Tuesday, January 22, 2013

Air Time: Ecology ends Kittitas, Stevens burn bans

Burn Ban Update

Effective immediately, the Washington Department of Ecology (Ecology) has ended Stage 1 burn bans in Kittitas and Stevens counties.

The Stevens County ban, which took effect Saturday (Jan. 19, 2013) was scheduled to expire this morning (Jan. 22). The Kittitas County ban was issued Jan. 15. A Stage 1 ban prohibits use of uncertified wood-burning devices (including wood stoves, inserts and fireplaces) and all outdoor burning.

These activities may resume now. However, local residents should think twice because smoke caused by burning easily builds up at this time of year, when stagnant air conditions can trap smoke close to the ground.

Fine particles in smoke are so small they can easily get into your lungs. Once there, they can cause heart and breathing problems, and even death. Children, people with asthma and respiratory illnesses, and adults older than 65 are most at risk.

By limiting or avoiding burning, residents of Kittitas and Stevens counties can help prevent air quality from deteriorating to the point that burn bans are needed. And by following restrictions when burn bans are called, they can help limit the time period the bans are in effect.

A 2009 Ecology analysis estimates that fine particles contribute to about 1,100 deaths and about $190 million in health-care costs each year in Washington. (See below.)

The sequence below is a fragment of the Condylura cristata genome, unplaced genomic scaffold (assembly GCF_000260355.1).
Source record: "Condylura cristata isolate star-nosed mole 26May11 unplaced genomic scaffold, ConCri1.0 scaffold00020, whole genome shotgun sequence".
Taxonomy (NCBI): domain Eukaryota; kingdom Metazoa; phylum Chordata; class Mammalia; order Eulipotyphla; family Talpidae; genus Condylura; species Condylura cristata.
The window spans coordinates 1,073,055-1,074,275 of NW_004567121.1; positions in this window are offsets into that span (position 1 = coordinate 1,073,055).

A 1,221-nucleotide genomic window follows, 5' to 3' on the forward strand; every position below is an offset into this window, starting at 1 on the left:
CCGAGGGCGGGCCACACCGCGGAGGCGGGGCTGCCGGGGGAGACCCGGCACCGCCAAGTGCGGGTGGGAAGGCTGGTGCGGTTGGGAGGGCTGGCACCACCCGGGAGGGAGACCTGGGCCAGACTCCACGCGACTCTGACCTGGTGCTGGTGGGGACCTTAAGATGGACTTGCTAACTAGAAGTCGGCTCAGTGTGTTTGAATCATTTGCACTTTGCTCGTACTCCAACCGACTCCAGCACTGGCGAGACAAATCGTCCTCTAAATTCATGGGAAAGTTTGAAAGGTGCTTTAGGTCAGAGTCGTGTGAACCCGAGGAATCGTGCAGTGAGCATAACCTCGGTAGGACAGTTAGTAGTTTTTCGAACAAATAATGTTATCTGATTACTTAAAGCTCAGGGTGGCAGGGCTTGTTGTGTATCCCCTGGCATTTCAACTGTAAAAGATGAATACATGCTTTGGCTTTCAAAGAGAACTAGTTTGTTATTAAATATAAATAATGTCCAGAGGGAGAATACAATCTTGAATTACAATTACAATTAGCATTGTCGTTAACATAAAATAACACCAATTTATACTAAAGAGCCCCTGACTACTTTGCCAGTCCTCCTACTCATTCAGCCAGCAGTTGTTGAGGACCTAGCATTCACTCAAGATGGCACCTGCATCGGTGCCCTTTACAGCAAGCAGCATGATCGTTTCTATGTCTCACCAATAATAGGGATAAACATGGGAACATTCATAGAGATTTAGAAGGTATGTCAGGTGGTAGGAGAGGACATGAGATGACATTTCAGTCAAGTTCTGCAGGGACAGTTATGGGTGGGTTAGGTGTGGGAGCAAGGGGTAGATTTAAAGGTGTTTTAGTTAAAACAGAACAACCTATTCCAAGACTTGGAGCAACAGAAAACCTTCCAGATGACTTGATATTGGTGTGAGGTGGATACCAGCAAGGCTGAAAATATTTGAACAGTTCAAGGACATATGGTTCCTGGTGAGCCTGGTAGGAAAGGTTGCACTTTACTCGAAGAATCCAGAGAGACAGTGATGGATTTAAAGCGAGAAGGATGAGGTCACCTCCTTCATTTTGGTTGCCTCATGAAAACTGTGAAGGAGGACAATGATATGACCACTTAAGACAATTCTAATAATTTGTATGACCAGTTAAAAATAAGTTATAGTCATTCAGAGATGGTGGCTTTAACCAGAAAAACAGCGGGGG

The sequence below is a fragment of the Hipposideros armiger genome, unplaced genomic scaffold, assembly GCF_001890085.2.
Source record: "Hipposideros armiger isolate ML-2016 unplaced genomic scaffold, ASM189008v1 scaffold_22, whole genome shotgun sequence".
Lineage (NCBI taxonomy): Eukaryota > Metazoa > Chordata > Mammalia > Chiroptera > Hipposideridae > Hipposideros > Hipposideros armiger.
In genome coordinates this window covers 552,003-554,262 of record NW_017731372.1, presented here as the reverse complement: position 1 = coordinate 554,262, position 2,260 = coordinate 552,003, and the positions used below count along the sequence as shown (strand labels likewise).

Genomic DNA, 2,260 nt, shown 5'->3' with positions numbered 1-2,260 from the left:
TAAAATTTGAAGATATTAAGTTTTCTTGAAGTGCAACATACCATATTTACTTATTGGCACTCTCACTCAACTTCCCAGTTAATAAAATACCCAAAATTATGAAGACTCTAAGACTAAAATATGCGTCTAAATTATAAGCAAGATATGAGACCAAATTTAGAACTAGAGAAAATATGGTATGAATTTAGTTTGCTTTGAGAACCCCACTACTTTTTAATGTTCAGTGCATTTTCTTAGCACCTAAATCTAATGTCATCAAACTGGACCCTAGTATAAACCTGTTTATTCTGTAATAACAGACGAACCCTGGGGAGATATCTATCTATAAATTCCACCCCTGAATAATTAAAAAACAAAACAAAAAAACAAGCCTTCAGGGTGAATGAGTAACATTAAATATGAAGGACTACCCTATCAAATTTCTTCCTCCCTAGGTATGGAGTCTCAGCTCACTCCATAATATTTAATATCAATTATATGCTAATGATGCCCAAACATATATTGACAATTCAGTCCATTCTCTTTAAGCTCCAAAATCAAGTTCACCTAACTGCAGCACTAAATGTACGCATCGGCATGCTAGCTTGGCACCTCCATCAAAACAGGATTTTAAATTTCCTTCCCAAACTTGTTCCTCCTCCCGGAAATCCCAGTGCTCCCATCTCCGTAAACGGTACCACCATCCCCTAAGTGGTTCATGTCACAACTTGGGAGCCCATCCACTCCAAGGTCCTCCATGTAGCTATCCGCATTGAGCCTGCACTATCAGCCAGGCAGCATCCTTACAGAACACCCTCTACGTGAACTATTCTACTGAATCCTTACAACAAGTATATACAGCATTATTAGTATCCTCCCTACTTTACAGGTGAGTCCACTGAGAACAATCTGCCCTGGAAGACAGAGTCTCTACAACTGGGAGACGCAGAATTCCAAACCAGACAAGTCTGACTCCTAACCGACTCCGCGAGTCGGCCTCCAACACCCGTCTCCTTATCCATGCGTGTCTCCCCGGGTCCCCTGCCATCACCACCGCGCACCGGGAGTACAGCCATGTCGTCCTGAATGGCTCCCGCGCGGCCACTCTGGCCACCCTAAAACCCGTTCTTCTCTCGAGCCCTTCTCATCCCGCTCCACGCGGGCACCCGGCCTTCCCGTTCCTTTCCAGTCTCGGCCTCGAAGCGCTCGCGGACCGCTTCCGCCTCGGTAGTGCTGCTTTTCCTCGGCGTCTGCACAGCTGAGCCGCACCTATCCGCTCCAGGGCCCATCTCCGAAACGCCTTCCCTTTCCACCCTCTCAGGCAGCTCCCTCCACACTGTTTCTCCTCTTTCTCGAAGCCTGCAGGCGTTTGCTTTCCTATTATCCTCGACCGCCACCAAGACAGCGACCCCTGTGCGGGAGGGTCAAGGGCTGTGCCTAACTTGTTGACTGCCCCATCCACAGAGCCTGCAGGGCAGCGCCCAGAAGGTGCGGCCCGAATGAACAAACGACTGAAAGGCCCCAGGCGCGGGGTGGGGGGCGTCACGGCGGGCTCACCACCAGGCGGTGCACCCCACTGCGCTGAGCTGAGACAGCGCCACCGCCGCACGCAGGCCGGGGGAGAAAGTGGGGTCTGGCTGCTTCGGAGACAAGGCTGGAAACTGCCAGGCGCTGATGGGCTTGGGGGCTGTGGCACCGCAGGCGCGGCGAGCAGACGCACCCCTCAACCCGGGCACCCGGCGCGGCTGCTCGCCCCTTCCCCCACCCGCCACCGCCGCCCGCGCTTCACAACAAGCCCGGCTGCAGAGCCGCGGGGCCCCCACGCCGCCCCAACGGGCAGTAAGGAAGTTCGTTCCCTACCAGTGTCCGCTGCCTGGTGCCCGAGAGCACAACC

For burn ban updates:
  • Check local media reports.
  • Call Ecology’s daily burn decision hotline (1-800-406-5322 in Washington).
  • Check Ecology’s burn bans web page. (See below.)
  • Go online to http://www.waburnbans.net.
The Washington State Department of Health recommends that people who are sensitive to air pollution limit time spent outdoors, especially when exercising. Air pollution can trigger asthma attacks, cause difficulty breathing, and make lung and heart problems worse.

Ecology recommends that people limit vehicle trips, combine errands or use public transportation to reduce air pollution.

You can track air quality in your area by using the Washington Air Quality Advisory (WAQA). This is Ecology’s tool for informing people about the health effects of air pollution, including fine particles. It uses color-coded categories to show when air quality is good, moderate or unhealthy.

For more information:

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